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The Almighty Buck Science

Money Python: Florida Contest Offers Rewards In 2013 Everglades Python Hunt 132

Press2ToContinue writes "Dubbed the Python Challenge, the month-long contest will award $1,000 for the longest python and $1,500 for the most pythons caught between Jan. 12 and Feb. 10 in any of four hunting areas north of Everglades National Park and at the Big Cypress National Preserve. Pythons have been spreading through the Everglades for years, posing a threat to the sensitive ecosystem by preying on native species. Some estimates put their number in the tens of thousands. Last year, 272 pythons were removed from the wild, state figures show."
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Money Python: Florida Contest Offers Rewards In 2013 Everglades Python Hunt

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  • Cobra effect (Score:5, Informative)

    by andy1307 ( 656570 ) on Sunday December 09, 2012 @04:53PM (#42236157)
    Florida should read about the Cobra effect [].
  • by mirix ( 1649853 ) on Sunday December 09, 2012 @05:00PM (#42236213)

    They're sort of... living legends... An alpha release snake.

    Later species are much more streamlined, and have dropped some of their dual organs to make room. (Newer snakes only have one lung, for example. well - they usually have a second joke-sized vestigial lung as well). Fat snakes like pythons and boas have two, still.

    Another neat thing about pythons is they have little.. claw like things, near their exhaust pipe. Remnants of their hind legs. :)
    Reptiles lost in time...

    I understand why they have to go in Florida (which seems hopeless at this point, anyhow), though.
    The first time I saw a Burmese Python (like those in Florida) in person I was just amazed at the size of the thing... A snake that weighs more than me.

  • by PolygamousRanchKid ( 1290638 ) on Sunday December 09, 2012 @05:12PM (#42236343)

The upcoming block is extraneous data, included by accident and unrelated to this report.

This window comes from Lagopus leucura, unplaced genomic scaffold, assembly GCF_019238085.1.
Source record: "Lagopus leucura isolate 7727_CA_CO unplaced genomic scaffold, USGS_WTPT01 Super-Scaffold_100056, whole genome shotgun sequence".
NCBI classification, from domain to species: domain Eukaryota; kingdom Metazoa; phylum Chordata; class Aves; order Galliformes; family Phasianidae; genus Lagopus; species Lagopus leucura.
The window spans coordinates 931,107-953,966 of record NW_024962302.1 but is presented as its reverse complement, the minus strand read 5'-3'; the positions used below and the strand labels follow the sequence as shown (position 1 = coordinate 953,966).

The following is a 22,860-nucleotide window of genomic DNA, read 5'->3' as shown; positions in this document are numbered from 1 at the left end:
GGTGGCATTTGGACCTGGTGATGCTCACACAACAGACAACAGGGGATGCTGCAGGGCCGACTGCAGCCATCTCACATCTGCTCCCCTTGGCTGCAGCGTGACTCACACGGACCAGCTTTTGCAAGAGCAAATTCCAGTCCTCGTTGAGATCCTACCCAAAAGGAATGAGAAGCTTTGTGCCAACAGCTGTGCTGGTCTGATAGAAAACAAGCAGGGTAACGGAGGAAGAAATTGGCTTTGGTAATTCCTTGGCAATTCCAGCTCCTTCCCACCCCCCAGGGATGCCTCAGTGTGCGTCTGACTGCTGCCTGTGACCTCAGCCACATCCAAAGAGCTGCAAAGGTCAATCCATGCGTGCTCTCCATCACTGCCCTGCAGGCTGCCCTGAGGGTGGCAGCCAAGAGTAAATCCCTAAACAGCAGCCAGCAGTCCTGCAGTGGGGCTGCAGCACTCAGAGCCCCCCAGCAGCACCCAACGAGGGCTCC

Making it legal to sell snake meat would help too.

    Yeah, but before you chow down on some snake, read the Florida Fish and Wildlife site: []

    "Permit holders may sell the hide and meat, thus providing a type of compensation (note: Burmese pythons from Everglades National Park have been found to have very high levels of mercury and may not be recommended for human consumption)."

  • by Grayhand ( 2610049 ) on Sunday December 09, 2012 @05:39PM (#42236519)
    I used to keep pythons. They're surprisingly intelligent and even have personalities. I had a 10' albino that was my favorite. He'd curl up in my lap while I watched TV. I think they are a terrible pet for the average person but the laws they passed are ridiculous because they force most owners into a situation of either having their snakes put to sleep or releasing them. What people don't realize is Florida is the only state in the union that they can survive in. They are extremely sensitive to cold and don't like dry conditions. Banning the transportation in the other lower 48 is nuts. Ban importation fine, ban the sale in Florida fine. In Florida they need a system where people can turn them in no questions asked and hopefully to wildlife rescues and not to be put down. Owners can grow really attached to them and may foolishly release them so they aren't killed. Also ban the breeding of Pythons in Florida. The problem could disappear as in new releases if they aren't allowed to breed. Unfortunately they should have never been allowed in Florida. Now the situation is nearly impossible to control. Florida is still dragging their feet on the solution. There's hunting restrictions in many areas where as they should be encouraged. It'd be worth putting a bounty on them and it could even be partly paid by the sale of the skins. When I was in New Zealand they were selling items like fur covered notepads made of Opossum fur. They imported a type of Opossum from Australia a 100 years ago to start a fur industry. They population is out of control so they are trying everything to irradicate them. Florida needs to get aggressive. Sell python based products and use the money to fund hunts. It may be impossible to get rid of them but you can seriously reduce the numbers.
  • Re:Cobra effect (Score:3, Informative)

    by Anonymous Coward on Sunday December 09, 2012 @06:15PM (#42236825)

    Bounties don't always fail; according to my grandfather there used to be all kinds of rattle snake dens, but a bounty on rattlesnakes earlier in the century essentially wiped them out. I think the trick was that the bounties were handled at the township level, and thus it ended up being mostly locals hunting snakes part-time or on weekends. Some random asshat walking in every day with a truckload of snakes would have been figured out pretty quick Plus the local farmers wanted the things dead to make the area safer anyway, so the bounty served more as a way to get people out the door and actually do something about the problem.

    I should qualify these were native snakes, and the terrain was a little more forgiving than I imagine the everglades is. And to finish the story, in the last handful of years our local conservationists had the bright idea to try re-introducing rattlesnakes in the wild. I guess rattlesnakes must be more fun to have around when you don't have to constantly be afraid that the next piece of wood or bale of hay you move is going to reveal an angry poisonous reptile.

"I'm not afraid of dying, I just don't want to be there when it happens." -- Woody Allen